Thoughts from our President

Summer has arrived and It has been fantastic watching Mother Nature accomplishing her annual transformation of our Highlands during the last couple months. Trees have leafed out in their different shades of green, wildflowers are blooming everywhere in so many colors and as usual wildlife mothers (birds and mammals) are raising a new generation, carrying on the life cycle as Mother Nature intends. During June there were many severe storms with heavy rains and temperatures have been up and down like a roller coaster. We still are experiencing chilly nights and high temperatures during the day.

June, like every other month this year has been very busy at the Conservancy as well as for many of our partner environmental groups. Lots of issues and activities.

Old Growth Forests Executive Order

The Executive Order signed by the President and aimed at protecting the United States’ forests, especially old-growth forests has created a lot of confusion, and everyone is waiting for definitions and guidance form the administration. The order directs the Department of the Interior to inventory the old-growth forests on federal lands over the course of the next year and identify the threats to these trees along with ways to better safeguard them. The Public Lands Committee will be monitoring the process and progress as the Forest Service implements the requirements of the Executive Order. 

Gauley Healthy Forest Restoration Project

The United States Forest Service has reached out to update interested parties and to notify them that a decision has been signed for the Gauley Healthy Forest Restoration Project on the Monongahela National Forest’s Gauley Ranger District. The primary purpose of the project is to improve forest stands by developing healthy stands that are more resistant to insects, disease, and fire. Proposed actions by the FS were designed alongside partners to meet this goal from comments and inputs received from partners. The Conservancy submitted comments on the project and the Public Lands Committee is reviewing the final document against our recommendations. The FS did state that they are looking forward to further collaboration as they move toward implementation and monitoring and the Conservancy has signed up to be a part of that process. Project information and documentation is available at:

Forest Service Invests $6M in Deferred Maintenance Projects in West Virginia

The Monongahela National Forest has received $6 million in funding from the 2020 Great American Outdoors Act to support seven deferred maintenance projects across the Forest in 2022.

Forest Supervisor Shawn Cochran stated that the planning for these projects began in 2021 and the Forest Service is now ready to begin construction. The construction will cause some temporary disruptions, but the long-term benefits of greater access and safety will make it all worthwhile.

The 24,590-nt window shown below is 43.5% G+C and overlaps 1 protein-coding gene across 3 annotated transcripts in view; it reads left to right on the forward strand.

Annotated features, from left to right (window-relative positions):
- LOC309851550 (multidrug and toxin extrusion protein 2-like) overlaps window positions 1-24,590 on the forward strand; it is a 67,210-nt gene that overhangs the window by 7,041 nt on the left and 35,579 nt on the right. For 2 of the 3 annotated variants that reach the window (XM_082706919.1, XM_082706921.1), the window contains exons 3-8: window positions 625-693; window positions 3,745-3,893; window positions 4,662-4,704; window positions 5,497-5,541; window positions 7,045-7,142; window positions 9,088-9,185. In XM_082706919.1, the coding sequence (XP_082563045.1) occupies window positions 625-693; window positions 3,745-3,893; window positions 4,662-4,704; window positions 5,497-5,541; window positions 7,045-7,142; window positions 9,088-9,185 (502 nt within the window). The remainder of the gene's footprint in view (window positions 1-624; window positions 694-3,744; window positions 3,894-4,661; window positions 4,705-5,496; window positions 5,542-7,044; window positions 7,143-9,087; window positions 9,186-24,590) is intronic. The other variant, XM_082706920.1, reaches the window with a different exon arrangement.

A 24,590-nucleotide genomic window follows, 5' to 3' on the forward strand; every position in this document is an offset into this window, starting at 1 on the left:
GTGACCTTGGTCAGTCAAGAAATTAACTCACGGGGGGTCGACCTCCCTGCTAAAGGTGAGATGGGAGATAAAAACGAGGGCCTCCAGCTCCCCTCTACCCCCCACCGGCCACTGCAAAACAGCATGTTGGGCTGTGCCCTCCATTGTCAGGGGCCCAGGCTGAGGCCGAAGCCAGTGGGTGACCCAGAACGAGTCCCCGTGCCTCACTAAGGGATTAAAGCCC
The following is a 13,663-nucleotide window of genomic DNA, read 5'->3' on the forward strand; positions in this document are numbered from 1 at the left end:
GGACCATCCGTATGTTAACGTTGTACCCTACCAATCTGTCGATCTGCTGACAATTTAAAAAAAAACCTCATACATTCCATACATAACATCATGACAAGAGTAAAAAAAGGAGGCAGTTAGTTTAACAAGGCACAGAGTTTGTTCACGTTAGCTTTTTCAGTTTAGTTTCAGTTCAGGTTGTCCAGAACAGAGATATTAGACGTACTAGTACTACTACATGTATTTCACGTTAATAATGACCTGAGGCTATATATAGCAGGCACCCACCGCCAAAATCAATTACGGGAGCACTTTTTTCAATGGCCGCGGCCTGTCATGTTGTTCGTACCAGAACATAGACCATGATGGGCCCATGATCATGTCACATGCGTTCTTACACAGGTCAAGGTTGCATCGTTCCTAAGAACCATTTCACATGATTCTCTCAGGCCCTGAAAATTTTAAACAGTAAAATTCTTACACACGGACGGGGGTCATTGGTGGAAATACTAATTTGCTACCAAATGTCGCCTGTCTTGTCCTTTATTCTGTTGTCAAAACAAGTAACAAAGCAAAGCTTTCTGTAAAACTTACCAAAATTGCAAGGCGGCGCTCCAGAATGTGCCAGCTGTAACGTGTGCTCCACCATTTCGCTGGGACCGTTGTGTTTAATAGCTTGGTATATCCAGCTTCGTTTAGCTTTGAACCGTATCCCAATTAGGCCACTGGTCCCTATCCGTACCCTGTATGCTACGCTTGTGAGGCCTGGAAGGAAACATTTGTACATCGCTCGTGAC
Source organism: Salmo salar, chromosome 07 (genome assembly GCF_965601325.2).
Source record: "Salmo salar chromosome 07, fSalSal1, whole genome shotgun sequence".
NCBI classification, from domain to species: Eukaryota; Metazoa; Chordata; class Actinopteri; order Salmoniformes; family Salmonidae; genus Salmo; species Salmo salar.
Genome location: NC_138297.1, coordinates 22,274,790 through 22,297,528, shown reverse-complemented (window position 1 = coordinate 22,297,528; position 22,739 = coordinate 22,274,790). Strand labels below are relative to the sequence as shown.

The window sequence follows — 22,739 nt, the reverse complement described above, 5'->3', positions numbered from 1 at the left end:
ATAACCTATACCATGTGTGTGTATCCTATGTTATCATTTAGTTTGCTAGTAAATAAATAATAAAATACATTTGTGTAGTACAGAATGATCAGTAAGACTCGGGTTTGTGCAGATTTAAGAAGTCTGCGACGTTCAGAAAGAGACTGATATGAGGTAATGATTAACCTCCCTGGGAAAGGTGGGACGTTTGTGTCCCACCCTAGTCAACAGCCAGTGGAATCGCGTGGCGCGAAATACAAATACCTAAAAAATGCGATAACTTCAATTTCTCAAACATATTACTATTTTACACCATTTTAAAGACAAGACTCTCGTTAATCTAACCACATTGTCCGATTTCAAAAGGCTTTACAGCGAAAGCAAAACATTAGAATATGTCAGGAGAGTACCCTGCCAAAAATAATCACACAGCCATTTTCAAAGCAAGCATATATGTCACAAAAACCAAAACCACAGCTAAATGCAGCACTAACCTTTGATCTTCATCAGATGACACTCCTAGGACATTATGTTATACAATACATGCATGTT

The Seven Forest Service Deferred Maintenance Projects are:

  • Cranberry Wilderness Public Access Project, Bridge Replacement over Williams River at Tea Creek (Pocahontas County)
  • Shavers Fork of the Cheat Public Access and Habitat Improvement Project, Culvert Replacement and Bridge Construction on Forest Road 209 (Randolph County)
  • Lake Sherwood Campground, Outdoor Recreation Project, Campground Rehabilitation (Greenbrier County)
  • Marlinton/White Sulphur District Habitat Improvement Projects, Culvert Replacement on Forest Roads 296 and 298 in Laurel Run and Forest Road 999 in Williams River (Greenbrier and Pocahontas County)
  • Cranberry Wilderness Public Access Project, Bridge Replacement at Tumbling Rock Run along Cranberry River (Nicholas and Pocahontas County)
  • Dolly Sods Wilderness Public Access Project, Bridge Replacement over Red Creek (Grant, Randolph and Tucker County)
  • Tea Creek Mountain Trails Public Access Project, Trail Improvements (Grant, Greenbrier, Pocahontas, Randolph and Tucker County)

Information concerning the projects can be found at:

Updates about construction activities and safety alerts.

Additional information about Forest Service implementation of the Great American Outdoors Act.

The Public Lands Committee has inquired about the possibility of collaboration on these projects.

Outings Planned for the Summer

The Conservancy has planned four great outings over the next few months. They are described in another section of the Voice with instructions on how to participate. Watch for a couple more that are being considered. I plan to attend all four and look forward to seeing many of you there.

            Thanks again to all of our members and supporters for your continued support which makes what we have done at the Highlands Conservancy for over 54 years possible. July will be another busy month at the Conservancy as well as for other environmental organizations as we continue to work with on various issues and projects throughout the Highlands. Enjoy The Highlands Voice as we report on the issues and happenings in or affecting the Highlands Please stay safe during the summer season and get out there and enjoy all the Highlands have to offer.